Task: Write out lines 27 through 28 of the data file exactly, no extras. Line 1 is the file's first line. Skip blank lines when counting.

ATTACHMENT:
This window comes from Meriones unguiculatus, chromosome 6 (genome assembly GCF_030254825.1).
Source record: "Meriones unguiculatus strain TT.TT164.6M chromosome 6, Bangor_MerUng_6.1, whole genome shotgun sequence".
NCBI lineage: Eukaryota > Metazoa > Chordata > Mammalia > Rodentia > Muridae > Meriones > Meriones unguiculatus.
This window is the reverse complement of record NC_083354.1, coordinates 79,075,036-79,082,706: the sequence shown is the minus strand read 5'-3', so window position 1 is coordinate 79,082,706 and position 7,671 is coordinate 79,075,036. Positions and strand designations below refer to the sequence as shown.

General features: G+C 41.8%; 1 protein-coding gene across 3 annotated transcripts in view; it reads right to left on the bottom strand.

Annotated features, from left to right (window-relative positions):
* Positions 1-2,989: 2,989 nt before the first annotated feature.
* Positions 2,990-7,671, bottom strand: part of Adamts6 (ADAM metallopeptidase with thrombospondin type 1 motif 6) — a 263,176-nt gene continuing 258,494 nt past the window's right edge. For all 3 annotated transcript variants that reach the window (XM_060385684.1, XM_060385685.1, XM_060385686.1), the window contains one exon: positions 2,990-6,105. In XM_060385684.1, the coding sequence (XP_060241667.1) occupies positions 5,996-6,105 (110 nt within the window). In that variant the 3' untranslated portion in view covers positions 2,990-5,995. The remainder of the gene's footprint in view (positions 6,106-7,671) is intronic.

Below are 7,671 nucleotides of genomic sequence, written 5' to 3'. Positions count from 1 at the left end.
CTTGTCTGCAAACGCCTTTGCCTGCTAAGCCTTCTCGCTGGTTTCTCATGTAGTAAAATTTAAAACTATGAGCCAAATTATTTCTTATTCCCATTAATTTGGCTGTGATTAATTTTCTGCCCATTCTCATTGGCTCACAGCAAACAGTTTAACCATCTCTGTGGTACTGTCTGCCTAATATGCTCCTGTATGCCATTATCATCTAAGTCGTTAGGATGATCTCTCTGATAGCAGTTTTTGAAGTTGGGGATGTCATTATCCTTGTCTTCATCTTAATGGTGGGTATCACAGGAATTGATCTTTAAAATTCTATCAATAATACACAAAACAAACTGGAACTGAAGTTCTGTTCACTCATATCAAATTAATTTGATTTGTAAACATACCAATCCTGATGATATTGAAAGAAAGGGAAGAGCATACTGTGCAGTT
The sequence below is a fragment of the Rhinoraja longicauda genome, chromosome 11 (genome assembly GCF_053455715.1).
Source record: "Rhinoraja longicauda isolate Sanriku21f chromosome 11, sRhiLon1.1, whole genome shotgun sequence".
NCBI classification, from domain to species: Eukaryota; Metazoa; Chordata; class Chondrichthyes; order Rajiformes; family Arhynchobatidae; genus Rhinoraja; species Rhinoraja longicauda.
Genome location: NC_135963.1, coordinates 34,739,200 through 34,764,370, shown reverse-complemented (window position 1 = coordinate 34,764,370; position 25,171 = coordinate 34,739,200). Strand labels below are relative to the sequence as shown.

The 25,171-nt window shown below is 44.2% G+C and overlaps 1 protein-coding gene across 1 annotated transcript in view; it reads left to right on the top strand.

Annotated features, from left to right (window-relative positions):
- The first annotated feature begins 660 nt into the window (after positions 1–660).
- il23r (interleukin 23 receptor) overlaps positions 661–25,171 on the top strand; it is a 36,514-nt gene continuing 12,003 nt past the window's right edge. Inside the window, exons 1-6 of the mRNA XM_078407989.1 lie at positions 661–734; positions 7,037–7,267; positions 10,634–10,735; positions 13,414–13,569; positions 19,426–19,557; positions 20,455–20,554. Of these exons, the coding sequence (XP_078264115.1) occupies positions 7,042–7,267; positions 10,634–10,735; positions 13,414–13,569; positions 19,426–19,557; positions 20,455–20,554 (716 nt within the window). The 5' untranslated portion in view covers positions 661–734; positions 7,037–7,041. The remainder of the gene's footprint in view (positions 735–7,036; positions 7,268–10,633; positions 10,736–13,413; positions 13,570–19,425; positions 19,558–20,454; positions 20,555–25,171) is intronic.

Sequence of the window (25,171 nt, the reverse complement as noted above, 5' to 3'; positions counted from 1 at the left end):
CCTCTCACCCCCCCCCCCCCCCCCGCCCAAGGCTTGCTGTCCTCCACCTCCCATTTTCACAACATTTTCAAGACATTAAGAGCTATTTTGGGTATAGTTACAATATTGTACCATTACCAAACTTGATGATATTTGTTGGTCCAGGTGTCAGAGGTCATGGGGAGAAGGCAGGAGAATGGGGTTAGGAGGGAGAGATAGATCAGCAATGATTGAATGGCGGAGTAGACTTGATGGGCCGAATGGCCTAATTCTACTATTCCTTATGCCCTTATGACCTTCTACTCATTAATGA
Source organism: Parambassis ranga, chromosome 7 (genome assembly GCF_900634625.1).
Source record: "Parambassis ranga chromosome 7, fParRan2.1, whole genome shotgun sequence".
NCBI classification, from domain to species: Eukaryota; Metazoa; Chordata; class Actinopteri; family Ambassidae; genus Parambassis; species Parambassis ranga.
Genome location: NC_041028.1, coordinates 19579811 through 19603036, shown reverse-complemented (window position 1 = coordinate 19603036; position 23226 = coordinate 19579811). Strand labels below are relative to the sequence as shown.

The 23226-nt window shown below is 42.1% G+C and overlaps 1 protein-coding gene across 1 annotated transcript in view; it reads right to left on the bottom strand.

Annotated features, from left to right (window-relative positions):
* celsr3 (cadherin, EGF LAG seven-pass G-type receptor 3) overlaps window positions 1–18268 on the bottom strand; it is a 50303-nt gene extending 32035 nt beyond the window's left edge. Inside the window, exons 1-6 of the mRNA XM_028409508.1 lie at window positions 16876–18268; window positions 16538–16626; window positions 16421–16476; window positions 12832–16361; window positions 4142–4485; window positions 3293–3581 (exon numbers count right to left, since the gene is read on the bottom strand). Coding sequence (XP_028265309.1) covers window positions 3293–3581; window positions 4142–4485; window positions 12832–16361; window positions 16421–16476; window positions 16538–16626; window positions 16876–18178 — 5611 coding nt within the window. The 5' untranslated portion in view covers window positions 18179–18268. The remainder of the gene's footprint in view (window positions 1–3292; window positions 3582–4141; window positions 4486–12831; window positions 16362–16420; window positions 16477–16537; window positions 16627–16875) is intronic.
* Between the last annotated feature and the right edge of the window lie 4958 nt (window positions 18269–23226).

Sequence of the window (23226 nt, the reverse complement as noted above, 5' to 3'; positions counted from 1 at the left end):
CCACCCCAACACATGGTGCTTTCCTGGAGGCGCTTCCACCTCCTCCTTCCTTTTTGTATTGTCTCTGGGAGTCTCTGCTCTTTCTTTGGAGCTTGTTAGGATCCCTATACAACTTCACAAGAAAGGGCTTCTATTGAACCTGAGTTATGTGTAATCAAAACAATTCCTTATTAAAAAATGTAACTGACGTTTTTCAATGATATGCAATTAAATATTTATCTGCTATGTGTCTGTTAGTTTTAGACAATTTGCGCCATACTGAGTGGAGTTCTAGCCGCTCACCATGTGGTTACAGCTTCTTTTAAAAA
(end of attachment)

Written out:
* celsr3 (cadherin, EGF LAG seven-pass G-type receptor 3) overlaps window positions 1–18268 on the bottom strand; it is a 50303-nt gene extending 32035 nt beyond the window's left edge. Inside the window, exons 1-6 of the mRNA XM_028409508.1 lie at window positions 16876–18268; window positions 16538–16626; window positions 16421–16476; window positions 12832–16361; window positions 4142–4485; window positions 3293–3581 (exon numbers count right to left, since the gene is read on the bottom strand). Coding sequence (XP_028265309.1) covers window positions 3293–3581; window positions 4142–4485; window positions 12832–16361; window positions 16421–16476; window positions 16538–16626; window positions 16876–18178 — 5611 coding nt within the window. The 5' untranslated portion in view covers window positions 18179–18268. The remainder of the gene's footprint in view (window positions 1–3292; window positions 3582–4141; window positions 4486–12831; window positions 16362–16420; window positions 16477–16537; window positions 16627–16875) is intronic.
* Between the last annotated feature and the right edge of the window lie 4958 nt (window positions 18269–23226).